On May 21, the Getty Conservation Institute will present a day-long symposium “Minding the Gap: the Role of Contemporary Architecture in the Historic Environment.” It promises to be a lively debate among five architects who have taken radically different approaches: Thomas Beeby, Juergen Mayer, Rafael Moneo, Richard Rogers and Denise Scott Brown.
Few urban issues are more contentious than the insertion of contemporary buildings into a historic context. In the US, timid contextualism is the norm: new structures pretending to be historic and failing miserably. Europe has a much richer historical legacy and is generally more willing to accept contemporary expression as a new chapter in a long and varied narrative. That gives this symposium an ironic twist: the adventurous Old World versus the increasingly conservative New. It should be worth the price of admission to hear the radicals—Rogers, whose bold housing project for the Chelsea district of London was denounced and derailed by Prince Charles, and Mayer who inserted a giant parasol into a Seville plaza—challenging the post-modern Beeby and Brown, with Moneo occupying the middle ground. Each will make a presentation, and Paul Goldberger, currently architectural critic for Vanity Fair, will moderate an evening panel discussion.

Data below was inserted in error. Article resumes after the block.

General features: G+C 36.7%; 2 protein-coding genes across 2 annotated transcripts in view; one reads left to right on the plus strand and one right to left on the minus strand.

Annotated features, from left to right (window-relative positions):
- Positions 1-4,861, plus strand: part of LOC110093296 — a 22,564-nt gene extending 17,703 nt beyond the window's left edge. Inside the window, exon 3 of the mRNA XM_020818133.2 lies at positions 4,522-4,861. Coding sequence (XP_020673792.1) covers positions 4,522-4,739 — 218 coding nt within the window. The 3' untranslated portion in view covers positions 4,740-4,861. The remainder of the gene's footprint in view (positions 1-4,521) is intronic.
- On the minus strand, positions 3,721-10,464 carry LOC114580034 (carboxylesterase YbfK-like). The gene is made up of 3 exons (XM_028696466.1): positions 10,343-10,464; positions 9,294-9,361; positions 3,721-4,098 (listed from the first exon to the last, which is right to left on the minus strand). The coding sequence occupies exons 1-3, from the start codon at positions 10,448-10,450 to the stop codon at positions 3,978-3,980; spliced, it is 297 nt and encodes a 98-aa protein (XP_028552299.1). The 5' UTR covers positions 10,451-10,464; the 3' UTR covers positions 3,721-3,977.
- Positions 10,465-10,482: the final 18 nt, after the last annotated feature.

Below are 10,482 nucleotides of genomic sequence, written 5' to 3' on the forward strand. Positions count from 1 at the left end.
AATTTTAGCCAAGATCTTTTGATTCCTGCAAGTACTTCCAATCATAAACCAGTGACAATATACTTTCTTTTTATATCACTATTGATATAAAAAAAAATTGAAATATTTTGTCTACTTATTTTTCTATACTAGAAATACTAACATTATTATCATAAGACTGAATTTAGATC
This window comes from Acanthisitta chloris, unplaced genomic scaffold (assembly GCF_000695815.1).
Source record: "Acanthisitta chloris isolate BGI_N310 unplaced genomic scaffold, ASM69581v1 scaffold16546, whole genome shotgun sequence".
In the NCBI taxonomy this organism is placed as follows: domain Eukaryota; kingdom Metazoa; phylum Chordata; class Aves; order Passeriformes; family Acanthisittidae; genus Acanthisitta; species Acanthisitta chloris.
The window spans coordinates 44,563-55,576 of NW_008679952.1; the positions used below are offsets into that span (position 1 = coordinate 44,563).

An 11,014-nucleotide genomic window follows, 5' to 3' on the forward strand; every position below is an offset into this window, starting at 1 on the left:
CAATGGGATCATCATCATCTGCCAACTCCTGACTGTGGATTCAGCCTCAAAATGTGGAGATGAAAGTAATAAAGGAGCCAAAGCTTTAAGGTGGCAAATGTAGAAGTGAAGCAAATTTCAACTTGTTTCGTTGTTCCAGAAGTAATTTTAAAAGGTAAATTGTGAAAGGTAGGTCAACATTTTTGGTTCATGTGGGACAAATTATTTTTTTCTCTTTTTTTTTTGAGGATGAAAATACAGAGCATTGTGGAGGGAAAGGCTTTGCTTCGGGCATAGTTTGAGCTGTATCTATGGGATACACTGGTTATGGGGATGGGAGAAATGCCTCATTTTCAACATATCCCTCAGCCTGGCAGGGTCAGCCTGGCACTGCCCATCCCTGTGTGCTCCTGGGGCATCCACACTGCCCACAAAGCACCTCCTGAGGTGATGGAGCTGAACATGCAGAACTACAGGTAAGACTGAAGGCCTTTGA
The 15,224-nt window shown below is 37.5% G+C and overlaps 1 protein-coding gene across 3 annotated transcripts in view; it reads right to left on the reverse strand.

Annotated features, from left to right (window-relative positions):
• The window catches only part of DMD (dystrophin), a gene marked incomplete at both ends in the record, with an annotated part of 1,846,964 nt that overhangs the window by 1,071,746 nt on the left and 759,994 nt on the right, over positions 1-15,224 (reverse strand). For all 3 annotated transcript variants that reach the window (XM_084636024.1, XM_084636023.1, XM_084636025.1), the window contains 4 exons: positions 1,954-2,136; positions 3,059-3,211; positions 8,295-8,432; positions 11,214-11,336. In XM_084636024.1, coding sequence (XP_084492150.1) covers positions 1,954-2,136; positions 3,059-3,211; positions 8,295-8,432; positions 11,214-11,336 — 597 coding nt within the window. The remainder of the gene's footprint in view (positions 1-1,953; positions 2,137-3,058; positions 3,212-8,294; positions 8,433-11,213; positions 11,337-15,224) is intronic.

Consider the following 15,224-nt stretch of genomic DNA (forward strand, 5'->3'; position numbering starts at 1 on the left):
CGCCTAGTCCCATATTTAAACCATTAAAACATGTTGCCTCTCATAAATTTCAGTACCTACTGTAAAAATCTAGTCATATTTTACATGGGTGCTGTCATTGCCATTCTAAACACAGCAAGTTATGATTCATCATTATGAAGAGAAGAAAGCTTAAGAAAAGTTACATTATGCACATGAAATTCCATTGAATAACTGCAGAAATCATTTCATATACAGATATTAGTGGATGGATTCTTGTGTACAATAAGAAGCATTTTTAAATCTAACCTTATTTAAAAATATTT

Tickets for the day are $100 ($50 for students), a fee that includes refreshments, lunch and parking. Reservations at getty.edu or call 310-440-7300.